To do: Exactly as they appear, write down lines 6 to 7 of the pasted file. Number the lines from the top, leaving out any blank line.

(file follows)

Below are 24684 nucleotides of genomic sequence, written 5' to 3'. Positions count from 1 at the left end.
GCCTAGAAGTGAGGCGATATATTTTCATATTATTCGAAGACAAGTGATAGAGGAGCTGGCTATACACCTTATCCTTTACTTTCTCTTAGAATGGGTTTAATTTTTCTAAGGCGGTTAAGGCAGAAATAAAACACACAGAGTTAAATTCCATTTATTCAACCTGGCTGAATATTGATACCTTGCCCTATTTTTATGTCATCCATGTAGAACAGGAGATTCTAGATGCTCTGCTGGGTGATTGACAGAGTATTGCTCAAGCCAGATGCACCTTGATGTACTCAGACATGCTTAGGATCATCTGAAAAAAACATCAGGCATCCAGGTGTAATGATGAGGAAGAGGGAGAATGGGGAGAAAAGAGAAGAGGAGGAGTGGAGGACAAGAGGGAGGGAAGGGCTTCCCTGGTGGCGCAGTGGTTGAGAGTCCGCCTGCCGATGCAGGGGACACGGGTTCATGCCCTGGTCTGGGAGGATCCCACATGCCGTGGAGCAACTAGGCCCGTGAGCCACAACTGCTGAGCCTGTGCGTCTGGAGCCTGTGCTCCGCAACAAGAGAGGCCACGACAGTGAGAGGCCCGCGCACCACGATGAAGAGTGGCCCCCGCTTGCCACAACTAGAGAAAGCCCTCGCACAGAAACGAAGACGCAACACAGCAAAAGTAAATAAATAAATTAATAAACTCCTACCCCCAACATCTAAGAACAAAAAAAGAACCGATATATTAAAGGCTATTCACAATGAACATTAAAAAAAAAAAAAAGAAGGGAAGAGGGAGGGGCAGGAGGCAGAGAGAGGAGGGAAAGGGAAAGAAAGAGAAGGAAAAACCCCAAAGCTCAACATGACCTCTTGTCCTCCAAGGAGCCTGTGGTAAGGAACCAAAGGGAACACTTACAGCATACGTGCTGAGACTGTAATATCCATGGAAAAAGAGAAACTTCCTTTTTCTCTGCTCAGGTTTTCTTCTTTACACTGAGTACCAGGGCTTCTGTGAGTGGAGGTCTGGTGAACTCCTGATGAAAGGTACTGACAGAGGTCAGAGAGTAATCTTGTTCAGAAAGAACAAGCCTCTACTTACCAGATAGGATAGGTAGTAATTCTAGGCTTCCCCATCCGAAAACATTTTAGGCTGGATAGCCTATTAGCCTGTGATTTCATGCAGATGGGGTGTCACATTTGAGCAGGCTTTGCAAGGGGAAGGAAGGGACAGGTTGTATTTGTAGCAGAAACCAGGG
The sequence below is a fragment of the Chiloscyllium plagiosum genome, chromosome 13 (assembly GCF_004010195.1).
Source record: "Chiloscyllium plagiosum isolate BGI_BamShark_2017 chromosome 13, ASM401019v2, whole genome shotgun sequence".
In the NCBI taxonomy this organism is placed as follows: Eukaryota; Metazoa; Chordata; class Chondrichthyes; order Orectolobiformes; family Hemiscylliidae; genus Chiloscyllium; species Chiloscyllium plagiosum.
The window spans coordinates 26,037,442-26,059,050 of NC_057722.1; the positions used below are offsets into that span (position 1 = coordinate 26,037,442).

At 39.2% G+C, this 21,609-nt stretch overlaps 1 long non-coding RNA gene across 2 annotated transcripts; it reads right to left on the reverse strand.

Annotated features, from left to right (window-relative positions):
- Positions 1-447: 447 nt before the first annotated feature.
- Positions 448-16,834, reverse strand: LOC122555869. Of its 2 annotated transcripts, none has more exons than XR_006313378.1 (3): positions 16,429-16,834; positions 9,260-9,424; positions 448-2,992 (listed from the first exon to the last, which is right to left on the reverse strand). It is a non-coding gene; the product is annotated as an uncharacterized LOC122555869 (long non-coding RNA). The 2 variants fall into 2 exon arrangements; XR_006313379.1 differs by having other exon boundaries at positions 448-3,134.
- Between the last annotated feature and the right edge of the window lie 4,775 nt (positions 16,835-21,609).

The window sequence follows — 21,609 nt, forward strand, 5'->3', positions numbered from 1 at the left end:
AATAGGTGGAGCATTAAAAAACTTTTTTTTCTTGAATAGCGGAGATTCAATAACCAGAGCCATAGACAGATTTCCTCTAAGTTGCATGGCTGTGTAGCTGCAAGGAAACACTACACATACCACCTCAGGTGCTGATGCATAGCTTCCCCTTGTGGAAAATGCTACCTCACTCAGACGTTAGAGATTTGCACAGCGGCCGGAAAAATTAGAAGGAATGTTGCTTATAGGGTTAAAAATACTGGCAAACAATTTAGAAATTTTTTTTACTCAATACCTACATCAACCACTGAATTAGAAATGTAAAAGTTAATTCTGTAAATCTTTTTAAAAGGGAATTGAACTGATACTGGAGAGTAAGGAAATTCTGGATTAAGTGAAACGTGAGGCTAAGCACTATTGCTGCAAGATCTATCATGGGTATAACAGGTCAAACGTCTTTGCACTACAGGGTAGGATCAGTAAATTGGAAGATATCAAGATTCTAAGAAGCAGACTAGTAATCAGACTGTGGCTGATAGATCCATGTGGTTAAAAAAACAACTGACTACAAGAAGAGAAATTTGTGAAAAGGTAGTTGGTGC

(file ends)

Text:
The window spans coordinates 26,037,442-26,059,050 of NC_057722.1; the positions used below are offsets into that span (position 1 = coordinate 26,037,442).

At 39.2% G+C, this 21,609-nt stretch overlaps 1 long non-coding RNA gene across 2 annotated transcripts; it reads right to left on the reverse strand.